Released: May 30, 2014. Directed by: Richard Stromberg. Starring: Angelina Jolie, Elle Fanning, Sharlto Copley. Runtime: 93 min.
In the fairy tale re-imagining sub-genre, this is the best addition yet, and it seems that first-time director Richard Stromberg learns from the mistakes of the the previous two films in the sub-genre.
“Oz the Great and Powerful” was too generic, and this has a great narrative. “Snow White and the Huntsman” was too morbidly dark tonally, but this is only dark when it has to be.
The story re-imagines Disney’s 1959 cartoon “Sleeping Beauty” from the perspective of the film’s titular protagonist, Maleficent; the original story’s villain. After experiencing the ugly greed of man, Maleficent seeks revenge on King Stefan (Sharlto Copley), and she takes her anger out on is his baby daughter, Aurora. Stefan learns that if you’re going to take a fairy’s wings, you should kill her instead. And not only because she could sue for airfare costs.
Aurora is cursed to enter a deep sleep on the sunset of her sixteenth birthday, and can only be awaken by true love’s kiss. The story is written intelligently by Linda Woolverton (“The Lion King” and 2010’s “Alice in Wonderland”). The film’s sweetness and sincerity is a pleasant surprise. The film’s human and raw cinematic storytelling is also impressive. One of the film’s most realistic aspects is a teaching that anger is a curved blade.
Great performances and characterization help add emotional depth. Angelina Jolie is deliciously evil as the titular Maleficent. She handles the cruel grace and pain of Maleficent so well in one of her strongest performances in recent memory. In one adorable scene, Jolie’s real-life daughter Vivienne, as Aurora (5 Years Old), goes up to her and hugs her around the waist and pulls at the prosthetic horns. It’s impressive that Jolie doesn’t break character.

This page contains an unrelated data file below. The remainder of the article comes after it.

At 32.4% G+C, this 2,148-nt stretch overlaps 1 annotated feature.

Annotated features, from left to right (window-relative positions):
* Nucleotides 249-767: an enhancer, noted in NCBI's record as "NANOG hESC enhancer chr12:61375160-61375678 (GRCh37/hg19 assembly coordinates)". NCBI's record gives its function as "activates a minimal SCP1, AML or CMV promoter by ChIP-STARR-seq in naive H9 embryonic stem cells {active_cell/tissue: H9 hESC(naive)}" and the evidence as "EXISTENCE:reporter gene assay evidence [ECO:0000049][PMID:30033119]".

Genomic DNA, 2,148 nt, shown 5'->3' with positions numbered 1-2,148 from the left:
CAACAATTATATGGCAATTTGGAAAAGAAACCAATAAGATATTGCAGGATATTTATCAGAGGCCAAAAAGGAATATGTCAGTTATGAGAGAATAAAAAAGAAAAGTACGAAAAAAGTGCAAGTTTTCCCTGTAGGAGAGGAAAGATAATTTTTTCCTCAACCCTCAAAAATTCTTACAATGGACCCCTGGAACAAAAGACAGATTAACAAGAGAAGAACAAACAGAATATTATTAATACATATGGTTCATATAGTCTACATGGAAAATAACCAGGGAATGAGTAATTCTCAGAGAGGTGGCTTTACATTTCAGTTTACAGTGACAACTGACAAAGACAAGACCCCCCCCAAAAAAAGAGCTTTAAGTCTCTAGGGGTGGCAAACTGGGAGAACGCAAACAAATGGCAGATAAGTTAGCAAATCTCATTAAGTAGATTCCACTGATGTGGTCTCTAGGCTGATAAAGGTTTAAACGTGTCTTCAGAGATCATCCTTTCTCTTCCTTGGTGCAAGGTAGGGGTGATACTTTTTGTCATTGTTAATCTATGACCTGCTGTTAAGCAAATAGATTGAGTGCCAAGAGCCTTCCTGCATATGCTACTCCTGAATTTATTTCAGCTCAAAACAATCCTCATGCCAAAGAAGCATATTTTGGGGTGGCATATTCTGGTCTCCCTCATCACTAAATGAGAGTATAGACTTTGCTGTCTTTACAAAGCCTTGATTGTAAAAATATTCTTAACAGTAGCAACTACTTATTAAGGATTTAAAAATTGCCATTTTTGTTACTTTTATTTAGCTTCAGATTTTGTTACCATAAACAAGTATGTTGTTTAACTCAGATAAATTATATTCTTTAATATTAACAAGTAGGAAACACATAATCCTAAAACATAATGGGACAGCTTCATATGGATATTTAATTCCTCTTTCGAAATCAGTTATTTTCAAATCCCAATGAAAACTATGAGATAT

Elle Fanning also bring layers to the character of Aurora. Fanning captures the kindness of the character because her smile and gentleness is radiant. The loving curiosity of the character is also appealing. Fanning was cast for her physical likeness to Aurora and for her capacity as an actress; and the fact that she gets to sleep on the job is definitely a pro of the role. I learn cast members were also cast for their physical likeness to the original characters. Some unimpressive stars include Sharlto Copley as King Stefan; he captures the depression of the character, but he’s boring. Sam Riley as Diaval is also not compelling, but that could be because of the boring character. He’s a lot better as a crow, acting as Maleficent’s eye in the sky.
There are many strange creatures in the film, many of which reside in the Mores (which is kind-of cruel as I thought it was S’mores at first), the bordering forest Maleficent rules. The creatures range from weird swamp creatures with ant-eater like noses to something that looks like Groot of “Guardians of the Galaxy.” It gets so strange, that I wouldn’t have been surprised to see those stone giants from “Noah.” Nonetheless, the visuals are great.
There are visuals reminiscent of other films, notably flying scenes (reminiscent of “Avatar”) and the visuals in a war scene that bring to mind “Snow White and the Huntsman.” Most of the time, the visual effects team make the visuals their own, except there are occasions where the visuals also look like “Oz the Great and Powerful” (mostly the colourful Mores creatures). It also seems that it is more difficult to differentiate style for director Robert Stromberg, because he is production designer on both “Avatar” and “Oz.”
The three fairies that care for Aurora – Flittle (Lesley Manville), Knotgrass (Imelda Staunton) and Thistlewit (Juno Temple) – get sidelined in this version of the fairy tale. Even though they do have sporadic, amusing banter, the three actresses aren’t used to their potential. They’re a funny trio with strong costume design, but their pixie selves are visually strange. This is the film’s only poor visual effect.
They’re often in human form to make sure people see them as three women raising their child in a humble cottage. The set design for that is fun. The film flows improves on exhausting and overlong runtimes of “Snow White” (2hr., 7 min.) and “Oz” (2hr., 10 min.) and ensures that this film runs at a strong pace. Surely, this breezes by at one hour and 37 minutes, a perfect run-time for this well-told fairy tale.